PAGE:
What are movies if not grand illusions intended to trick the viewer, for better or worse? Films are all about casting a spell on the audience, about manipulating them into getting emotionally drawn into a story.
This can occur one of many different ways, but one especially interesting feat of narrative chicanery involves removing a character from the fold for a certain amount of time, only to return them later for dramatic or comedic effect.
It can be a tough trick to pull off in films with small casts and limited locations, requiring directors to get creative about how they choose to distract the audience from a character's absence.
But when it works, it really works, ensuring viewers are jolted by a surprise return, or depending on the type of movie it is, perhaps extremely amused.
These films certainly aren't all of the same cloth, though: in some cases the filmmakers wanted you to forget about a character due to potentially problematic associations, or because they simply didn't want to explain what happened to them.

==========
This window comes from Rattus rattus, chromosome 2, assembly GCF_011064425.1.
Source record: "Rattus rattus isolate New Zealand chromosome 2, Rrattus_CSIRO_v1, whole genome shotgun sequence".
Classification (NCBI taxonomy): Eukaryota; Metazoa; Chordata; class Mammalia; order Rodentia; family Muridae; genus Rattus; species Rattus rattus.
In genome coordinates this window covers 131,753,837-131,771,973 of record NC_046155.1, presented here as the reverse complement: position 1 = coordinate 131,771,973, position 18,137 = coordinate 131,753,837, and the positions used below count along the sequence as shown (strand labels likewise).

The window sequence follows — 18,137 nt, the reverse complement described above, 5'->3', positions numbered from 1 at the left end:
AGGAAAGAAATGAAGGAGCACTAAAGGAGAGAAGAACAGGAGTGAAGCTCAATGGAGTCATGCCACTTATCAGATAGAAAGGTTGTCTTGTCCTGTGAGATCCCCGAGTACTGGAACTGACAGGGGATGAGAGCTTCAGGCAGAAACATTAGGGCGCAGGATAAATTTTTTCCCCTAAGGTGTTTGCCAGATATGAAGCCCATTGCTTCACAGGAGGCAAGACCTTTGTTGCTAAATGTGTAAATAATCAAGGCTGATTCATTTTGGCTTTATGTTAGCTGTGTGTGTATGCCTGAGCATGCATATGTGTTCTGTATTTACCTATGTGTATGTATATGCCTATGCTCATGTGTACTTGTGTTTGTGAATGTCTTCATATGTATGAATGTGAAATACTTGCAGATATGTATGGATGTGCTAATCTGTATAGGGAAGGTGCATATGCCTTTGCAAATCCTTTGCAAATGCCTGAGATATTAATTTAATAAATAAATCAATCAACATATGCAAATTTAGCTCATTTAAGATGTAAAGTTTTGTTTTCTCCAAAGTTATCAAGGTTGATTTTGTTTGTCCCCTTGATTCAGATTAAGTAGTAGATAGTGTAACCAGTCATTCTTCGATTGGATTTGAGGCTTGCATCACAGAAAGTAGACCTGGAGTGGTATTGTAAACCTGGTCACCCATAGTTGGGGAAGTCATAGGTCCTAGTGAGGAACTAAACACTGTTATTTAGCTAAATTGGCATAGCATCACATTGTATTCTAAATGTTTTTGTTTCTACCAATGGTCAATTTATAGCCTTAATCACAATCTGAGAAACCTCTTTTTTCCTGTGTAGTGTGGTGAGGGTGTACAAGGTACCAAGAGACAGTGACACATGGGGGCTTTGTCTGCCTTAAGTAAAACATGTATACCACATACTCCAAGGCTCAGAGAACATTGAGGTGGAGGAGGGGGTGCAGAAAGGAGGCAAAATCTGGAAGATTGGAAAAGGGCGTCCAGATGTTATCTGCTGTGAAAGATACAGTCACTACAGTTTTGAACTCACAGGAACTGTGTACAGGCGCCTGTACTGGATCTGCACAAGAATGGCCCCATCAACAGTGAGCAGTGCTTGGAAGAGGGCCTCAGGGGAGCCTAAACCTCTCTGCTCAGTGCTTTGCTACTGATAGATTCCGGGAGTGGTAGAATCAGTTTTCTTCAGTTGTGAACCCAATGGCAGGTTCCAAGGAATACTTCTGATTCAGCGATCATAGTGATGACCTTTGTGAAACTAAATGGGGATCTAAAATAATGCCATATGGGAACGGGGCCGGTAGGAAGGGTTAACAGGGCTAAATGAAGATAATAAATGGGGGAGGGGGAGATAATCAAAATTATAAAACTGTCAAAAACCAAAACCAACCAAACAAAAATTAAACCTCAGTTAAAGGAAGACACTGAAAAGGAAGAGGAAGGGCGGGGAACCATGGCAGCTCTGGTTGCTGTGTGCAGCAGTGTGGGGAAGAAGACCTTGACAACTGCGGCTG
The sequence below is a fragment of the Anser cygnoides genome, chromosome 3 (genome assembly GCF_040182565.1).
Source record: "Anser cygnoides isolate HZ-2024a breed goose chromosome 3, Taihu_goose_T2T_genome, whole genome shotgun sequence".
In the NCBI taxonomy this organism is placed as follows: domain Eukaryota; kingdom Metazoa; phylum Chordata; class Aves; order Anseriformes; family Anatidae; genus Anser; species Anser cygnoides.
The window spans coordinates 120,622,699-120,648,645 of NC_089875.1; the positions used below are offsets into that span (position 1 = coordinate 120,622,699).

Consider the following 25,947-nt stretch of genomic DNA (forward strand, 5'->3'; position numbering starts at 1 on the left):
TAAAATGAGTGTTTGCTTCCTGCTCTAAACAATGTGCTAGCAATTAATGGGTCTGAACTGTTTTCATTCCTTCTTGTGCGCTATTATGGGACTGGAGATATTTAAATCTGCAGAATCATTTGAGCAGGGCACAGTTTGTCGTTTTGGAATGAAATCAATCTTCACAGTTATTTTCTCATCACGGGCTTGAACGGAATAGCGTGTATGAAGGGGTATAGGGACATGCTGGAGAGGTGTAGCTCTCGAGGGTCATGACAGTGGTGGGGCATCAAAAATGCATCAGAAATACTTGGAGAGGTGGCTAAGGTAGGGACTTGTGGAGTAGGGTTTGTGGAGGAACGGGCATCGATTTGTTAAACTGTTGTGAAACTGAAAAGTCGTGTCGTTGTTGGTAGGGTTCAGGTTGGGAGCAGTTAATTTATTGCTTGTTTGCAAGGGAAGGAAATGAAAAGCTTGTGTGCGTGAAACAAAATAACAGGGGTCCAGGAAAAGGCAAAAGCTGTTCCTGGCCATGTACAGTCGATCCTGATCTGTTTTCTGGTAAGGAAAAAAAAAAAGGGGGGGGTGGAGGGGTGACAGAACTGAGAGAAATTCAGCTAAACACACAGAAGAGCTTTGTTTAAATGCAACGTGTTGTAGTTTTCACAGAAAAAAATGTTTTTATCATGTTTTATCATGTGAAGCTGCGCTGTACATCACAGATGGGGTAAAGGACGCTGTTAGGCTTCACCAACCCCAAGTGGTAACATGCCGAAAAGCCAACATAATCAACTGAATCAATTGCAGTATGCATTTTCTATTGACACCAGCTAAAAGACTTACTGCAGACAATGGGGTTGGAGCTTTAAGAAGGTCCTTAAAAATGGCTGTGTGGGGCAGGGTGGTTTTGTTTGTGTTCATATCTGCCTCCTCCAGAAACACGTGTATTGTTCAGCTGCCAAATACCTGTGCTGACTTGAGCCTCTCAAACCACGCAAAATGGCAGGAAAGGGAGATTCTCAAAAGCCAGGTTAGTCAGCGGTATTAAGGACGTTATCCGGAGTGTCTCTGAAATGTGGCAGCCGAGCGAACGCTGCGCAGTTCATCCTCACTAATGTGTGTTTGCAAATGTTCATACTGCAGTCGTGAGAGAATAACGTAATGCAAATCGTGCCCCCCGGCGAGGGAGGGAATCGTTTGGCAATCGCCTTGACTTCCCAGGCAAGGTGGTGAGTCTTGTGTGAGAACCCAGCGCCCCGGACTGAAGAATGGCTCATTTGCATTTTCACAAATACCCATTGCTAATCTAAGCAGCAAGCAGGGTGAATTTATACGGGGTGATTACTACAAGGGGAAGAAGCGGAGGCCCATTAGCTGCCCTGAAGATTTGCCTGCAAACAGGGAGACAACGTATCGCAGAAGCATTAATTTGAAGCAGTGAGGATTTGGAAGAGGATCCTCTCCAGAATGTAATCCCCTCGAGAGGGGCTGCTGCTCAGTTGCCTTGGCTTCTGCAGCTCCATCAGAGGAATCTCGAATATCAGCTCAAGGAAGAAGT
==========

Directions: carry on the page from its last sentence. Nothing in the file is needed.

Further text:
Whatever the reason, the filmmakers wanted you to at least temporarily forget about these characters and their entire existence...
10. Sgt. Dignam - The Departed
Staff Sergeant Sean Dignam (Mark Wahlberg) certainly makes quite the impression in the first two acts of Martin Scorsese's The Departed - a stern yet quick-witted, wise-cracking cop who doesn't suffer fools lightly.
And though Mark Wahlberg's terrific performance netted him a Best Supporting Actor Oscar nomination, his character disappears quite abruptly ahead of the film's climax.
Following the murder of his superior, Captain Queenan (Martin Sheen), an enraged Dignam lashes out at Sgt. Sullivan (Matt Damon) and is placed on suspension for two weeks.
The rest of the movie plays out with undercover cop Billy Costigan (Leonardo DiCaprio) facing off against mob rat Sullivan, while it's assumed that Dignam won't be coming back.
But in the film's very final scene, some 30 minutes after we last saw him, Dignam makes a surprise re-appearance, hiding out in Sullivan's apartment to shoot him dead in revenge for killing Costigan.
It's all the more unexpected given that this never happens in the Hong Kong film upon which The Departed is based, Infernal Affairs.
Between this and keeping Dignam out of the audience's mind for so long, it ensured his last-minute return was a genuine crowd-pleasing shock.